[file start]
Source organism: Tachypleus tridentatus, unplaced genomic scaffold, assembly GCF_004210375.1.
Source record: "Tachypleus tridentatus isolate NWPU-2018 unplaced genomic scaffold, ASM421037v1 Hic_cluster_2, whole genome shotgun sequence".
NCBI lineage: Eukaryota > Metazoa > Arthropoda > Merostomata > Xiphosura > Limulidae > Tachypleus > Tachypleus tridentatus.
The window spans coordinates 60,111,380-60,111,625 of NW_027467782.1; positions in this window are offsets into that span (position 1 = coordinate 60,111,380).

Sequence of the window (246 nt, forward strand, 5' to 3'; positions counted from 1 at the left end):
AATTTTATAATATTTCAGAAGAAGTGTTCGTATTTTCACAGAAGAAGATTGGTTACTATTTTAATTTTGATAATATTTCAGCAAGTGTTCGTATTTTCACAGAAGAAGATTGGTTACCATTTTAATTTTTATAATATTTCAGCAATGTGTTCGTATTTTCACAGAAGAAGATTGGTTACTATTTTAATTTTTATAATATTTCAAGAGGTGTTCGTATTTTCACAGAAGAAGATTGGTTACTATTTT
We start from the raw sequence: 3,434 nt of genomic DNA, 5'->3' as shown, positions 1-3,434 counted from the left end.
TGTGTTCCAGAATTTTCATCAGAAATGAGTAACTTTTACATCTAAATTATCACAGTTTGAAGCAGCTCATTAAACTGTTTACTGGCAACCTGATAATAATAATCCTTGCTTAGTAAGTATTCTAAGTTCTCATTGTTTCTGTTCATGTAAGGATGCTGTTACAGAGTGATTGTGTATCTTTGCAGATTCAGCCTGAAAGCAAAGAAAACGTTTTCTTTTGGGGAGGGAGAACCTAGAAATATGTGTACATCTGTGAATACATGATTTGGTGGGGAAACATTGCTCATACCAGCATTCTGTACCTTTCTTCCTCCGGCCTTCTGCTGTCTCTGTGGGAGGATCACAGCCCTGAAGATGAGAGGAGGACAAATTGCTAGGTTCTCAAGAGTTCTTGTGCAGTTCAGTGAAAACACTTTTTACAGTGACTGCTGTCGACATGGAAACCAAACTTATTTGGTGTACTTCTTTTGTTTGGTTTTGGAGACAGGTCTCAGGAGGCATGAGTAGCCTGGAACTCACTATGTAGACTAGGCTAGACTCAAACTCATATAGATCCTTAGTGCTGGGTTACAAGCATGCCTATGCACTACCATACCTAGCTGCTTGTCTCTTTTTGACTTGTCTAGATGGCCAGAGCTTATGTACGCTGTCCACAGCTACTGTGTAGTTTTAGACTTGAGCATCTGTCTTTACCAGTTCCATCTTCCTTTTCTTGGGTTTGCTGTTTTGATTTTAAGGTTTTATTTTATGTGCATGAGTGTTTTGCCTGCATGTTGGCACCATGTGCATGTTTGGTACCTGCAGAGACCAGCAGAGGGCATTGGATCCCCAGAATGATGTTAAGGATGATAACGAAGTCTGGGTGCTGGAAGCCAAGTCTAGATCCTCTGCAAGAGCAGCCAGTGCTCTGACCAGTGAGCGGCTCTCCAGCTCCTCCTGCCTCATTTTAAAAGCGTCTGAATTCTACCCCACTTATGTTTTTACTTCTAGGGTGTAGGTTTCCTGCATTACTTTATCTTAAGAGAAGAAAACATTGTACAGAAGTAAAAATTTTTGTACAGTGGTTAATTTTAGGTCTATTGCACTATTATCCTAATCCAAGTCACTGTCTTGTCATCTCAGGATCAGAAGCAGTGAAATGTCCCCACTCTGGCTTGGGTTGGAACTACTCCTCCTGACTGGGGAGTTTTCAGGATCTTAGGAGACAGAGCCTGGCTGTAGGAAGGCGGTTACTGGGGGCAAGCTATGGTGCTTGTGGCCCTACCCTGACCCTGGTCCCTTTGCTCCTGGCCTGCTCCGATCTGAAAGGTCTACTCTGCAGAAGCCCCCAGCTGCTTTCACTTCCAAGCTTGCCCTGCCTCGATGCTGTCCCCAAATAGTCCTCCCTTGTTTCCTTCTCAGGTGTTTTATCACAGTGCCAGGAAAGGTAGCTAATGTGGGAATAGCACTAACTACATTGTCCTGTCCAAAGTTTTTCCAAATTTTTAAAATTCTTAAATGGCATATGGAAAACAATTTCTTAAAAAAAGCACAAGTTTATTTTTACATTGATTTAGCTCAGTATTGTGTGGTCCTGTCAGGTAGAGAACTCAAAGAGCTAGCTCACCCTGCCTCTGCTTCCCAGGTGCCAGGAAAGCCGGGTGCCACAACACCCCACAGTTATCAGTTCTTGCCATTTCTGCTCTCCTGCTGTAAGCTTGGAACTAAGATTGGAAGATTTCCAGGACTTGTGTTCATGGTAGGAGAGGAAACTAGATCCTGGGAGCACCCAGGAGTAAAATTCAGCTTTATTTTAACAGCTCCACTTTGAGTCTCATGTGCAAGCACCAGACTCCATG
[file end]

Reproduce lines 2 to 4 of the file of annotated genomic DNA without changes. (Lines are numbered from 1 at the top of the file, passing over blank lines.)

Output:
Source record: "Tachypleus tridentatus isolate NWPU-2018 unplaced genomic scaffold, ASM421037v1 Hic_cluster_2, whole genome shotgun sequence".
NCBI lineage: Eukaryota > Metazoa > Arthropoda > Merostomata > Xiphosura > Limulidae > Tachypleus > Tachypleus tridentatus.
The window spans coordinates 60,111,380-60,111,625 of NW_027467782.1; positions in this window are offsets into that span (position 1 = coordinate 60,111,380).